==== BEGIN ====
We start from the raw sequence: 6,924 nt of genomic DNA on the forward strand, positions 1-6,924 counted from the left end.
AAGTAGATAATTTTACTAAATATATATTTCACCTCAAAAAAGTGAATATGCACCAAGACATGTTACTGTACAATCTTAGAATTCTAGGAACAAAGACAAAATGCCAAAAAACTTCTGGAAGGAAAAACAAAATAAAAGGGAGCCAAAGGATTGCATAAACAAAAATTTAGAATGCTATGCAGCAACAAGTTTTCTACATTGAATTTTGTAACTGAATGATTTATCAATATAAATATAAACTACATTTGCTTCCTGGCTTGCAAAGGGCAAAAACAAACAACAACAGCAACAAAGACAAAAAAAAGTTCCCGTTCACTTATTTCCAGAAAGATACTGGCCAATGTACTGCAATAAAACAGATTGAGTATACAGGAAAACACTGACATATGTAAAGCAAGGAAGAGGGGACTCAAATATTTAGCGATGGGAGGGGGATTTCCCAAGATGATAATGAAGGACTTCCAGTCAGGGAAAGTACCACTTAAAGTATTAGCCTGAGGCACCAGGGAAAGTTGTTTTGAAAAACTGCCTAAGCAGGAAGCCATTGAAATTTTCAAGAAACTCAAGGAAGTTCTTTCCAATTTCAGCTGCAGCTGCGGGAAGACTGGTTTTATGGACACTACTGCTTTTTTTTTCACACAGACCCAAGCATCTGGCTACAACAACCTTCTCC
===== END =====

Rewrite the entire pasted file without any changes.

We start from the raw sequence: 6,924 nt of genomic DNA on the forward strand, positions 1-6,924 counted from the left end.
AAGTAGATAATTTTACTAAATATATATTTCACCTCAAAAAAGTGAATATGCACCAAGACATGTTACTGTACAATCTTAGAATTCTAGGAACAAAGACAAAATGCCAAAAAACTTCTGGAAGGAAAAACAAAATAAAAGGGAGCCAAAGGATTGCATAAACAAAAATTTAGAATGCTATGCAGCAACAAGTTTTCTACATTGAATTTTGTAACTGAATGATTTATCAATATAAATATAAACTACATTTGCTTCCTGGCTTGCAAAGGGCAAAAACAAACAACAACAGCAACAAAGACAAAAAAAAGTTCCCGTTCACTTATTTCCAGAAAGATACTGGCCAATGTACTGCAATAAAACAGATTGAGTATACAGGAAAACACTGACATATGTAAAGCAAGGAAGAGGGGACTCAAATATTTAGCGATGGGAGGGGGATTTCCCAAGATGATAATGAAGGACTTCCAGTCAGGGAAAGTACCACTTAAAGTATTAGCCTGAGGCACCAGGGAAAGTTGTTTTGAAAAACTGCCTAAGCAGGAAGCCATTGAAATTTTCAAGAAACTCAAGGAAGTTCTTTCCAATTTCAGCTGCAGCTGCGGGAAGACTGGTTTTATGGACACTACTGCTTTTTTTTTCACACAGACCCAAGCATCTGGCTACAACAACCTTCTCC